Africa > East Africa > Mozambique > Transportation

Transportation in Mozambique

  • Ethiopian Airlines pilot who led all female intra-African flight happy over feat

    BOTSWANA, 2017/12/20 Amsale Gualu, the Ethiopian Airlines pilot who a led a historic an all-female inter – Africa flight last weekend has expressed joy at the feat her team chalked. She was speaking next the five-and-half hour flight from the Ethiopian capital Addis Ababa landed at the Lagos International airport on Saturday, December 16, 2017. She told pressmen who gathered at a short ceremony at the airport about how she developed love for flying planes: “I guess I developed my passion for flying at the same time as I was young, my father used to take my sister to the airport to see airplanes take off and land.
  • Namibia Scraps Visas for Africans

    BOTSWANA, 2017/11/01 Namibia has gotten the ball rolling on plans to scrap visa requirements for African passport holders next Cabinet authorised the implementation of this process - to be carried out in line with diplomatic procedures. Namibia will any minute at this time start issuing African passport holders with visas on arrival at ports of entry as a initial step towards the eventual abolition of all visa requirements for all Africans.
  • Uber and African’s economic transformation

    BOTSWANA, 2017/10/16 WHEN Uber was initial established in 2009, its mission was to help people everywhere get a ride, safely, quickly and at the push of a button. Eight years later, that mission remains the same and Uber’s innovative, technology-driven business model is still fundamentally changing the way people think about conference their transport needs. For the completed four years, Uber has been delivering this same level of transformation across sub-Saharan Africa, SSA, and with additional than 1.8 million active riders using the app, Uber certainly has reason to celebrate its fourth anniversary on the continent this September. Uber And it’s not just Uber that has benefited from the stellar uptake of its convenient offering in Africa.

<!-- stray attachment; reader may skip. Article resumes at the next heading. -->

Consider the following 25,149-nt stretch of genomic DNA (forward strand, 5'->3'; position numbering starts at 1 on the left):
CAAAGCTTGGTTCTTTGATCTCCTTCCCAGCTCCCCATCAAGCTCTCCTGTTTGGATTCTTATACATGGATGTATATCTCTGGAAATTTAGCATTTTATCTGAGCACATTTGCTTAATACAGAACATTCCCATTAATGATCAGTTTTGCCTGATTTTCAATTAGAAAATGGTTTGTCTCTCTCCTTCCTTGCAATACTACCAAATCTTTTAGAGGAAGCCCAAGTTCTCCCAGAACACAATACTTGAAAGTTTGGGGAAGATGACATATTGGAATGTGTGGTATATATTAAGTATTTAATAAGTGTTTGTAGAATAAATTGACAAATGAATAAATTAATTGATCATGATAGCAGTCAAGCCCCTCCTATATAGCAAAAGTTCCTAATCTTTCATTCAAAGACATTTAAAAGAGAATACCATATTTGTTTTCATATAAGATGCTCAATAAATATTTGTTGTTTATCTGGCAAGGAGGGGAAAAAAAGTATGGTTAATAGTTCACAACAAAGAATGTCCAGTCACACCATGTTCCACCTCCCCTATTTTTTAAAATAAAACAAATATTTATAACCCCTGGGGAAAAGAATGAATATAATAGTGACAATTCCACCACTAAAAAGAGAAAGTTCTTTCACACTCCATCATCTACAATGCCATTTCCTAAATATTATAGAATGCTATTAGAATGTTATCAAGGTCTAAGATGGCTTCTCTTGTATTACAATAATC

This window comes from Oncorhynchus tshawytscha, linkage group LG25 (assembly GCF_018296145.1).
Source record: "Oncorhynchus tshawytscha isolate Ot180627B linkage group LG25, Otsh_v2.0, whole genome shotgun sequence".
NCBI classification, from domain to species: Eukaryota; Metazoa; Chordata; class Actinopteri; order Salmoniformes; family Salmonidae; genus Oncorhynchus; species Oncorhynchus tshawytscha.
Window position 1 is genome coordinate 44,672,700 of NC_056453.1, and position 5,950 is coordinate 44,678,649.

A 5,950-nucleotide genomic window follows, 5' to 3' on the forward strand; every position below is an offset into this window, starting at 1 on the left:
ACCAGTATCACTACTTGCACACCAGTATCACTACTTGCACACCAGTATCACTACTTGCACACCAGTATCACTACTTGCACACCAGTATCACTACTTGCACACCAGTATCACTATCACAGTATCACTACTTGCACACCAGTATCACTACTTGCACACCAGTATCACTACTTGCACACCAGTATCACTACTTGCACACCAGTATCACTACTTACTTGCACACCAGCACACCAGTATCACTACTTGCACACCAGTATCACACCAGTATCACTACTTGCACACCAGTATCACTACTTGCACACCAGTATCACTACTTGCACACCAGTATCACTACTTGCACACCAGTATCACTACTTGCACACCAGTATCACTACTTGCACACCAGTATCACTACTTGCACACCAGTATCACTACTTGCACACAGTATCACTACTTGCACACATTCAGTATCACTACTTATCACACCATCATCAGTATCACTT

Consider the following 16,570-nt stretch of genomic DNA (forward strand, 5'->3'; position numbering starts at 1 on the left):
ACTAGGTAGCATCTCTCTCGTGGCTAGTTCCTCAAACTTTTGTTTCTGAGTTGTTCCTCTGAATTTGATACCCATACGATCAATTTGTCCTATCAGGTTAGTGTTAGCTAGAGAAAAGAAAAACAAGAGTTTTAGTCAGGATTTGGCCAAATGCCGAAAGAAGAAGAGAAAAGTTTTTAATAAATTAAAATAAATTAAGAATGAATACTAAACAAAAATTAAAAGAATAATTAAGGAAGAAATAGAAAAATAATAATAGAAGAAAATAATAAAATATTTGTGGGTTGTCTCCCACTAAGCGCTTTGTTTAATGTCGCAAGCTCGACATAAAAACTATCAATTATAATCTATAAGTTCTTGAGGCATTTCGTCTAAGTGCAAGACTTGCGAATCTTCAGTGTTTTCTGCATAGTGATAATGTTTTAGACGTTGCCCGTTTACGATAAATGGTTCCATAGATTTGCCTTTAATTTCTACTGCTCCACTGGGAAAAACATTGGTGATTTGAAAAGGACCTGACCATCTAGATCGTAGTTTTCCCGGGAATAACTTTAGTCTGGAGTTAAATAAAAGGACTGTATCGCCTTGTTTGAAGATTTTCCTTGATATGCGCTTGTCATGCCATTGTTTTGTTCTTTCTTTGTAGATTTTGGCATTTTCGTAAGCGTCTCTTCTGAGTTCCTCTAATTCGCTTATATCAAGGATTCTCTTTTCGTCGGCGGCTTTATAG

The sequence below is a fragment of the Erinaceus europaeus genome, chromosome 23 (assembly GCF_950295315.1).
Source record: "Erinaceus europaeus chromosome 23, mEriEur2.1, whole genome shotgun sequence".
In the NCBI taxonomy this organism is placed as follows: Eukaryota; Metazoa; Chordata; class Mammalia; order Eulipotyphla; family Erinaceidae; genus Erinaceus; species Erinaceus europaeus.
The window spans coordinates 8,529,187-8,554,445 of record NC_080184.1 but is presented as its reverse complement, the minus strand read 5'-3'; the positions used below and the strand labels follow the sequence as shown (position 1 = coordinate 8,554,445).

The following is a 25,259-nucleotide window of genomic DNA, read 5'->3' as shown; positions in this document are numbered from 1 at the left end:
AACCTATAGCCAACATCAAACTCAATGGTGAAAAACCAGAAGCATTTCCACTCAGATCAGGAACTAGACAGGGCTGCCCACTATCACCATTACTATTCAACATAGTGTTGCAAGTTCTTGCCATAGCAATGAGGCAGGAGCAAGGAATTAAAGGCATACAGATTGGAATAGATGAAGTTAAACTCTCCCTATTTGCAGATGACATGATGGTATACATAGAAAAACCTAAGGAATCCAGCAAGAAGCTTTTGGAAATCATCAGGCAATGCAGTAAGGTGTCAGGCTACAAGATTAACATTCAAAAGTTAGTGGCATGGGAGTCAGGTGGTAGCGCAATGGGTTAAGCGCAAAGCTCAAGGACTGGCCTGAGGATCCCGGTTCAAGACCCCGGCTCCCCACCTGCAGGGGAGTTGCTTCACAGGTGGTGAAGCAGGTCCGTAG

• As it expands in Africa, Uber adapts to local markets and adopts cash payments

    BOTSWANA, 2016/07/24 While Uber continues its push into Africa the company is making allowances to local markets and testing incomparable service models users wouldn’t see in other parts of the globe. Anyone can presently use the mobile app to hail a car in 12 cities across South Africa, Nigeria,Uganda, Kenya, Morocco and Egypt…. And in all of those nations users can pay drivers in hard cash. The expansion, and adaptation to the realities of doing business on-the-ground in Africa, are in line with CEO Travis Kalanick’s commitment late last year to “a large push in Africa.”
  • Routes Africa forum aims to improve African air connectivity

    BOTSWANA, 2016/05/15  An event dedicated to the development of the African aviation industry will take place next month in Tenerife (26-28 June) to encourage the launch of new air services to, from and within the African continent. Routes Africa 2016 will help to improve African connectivity by bringing together airlines, airports and tourism authorities to discuss next air services. Around 250 route development professionals are expected to attend the forum which was founded ten years ago to stimulate increase in the industry.
  • Mozambican state spends millions of dollars on improving airports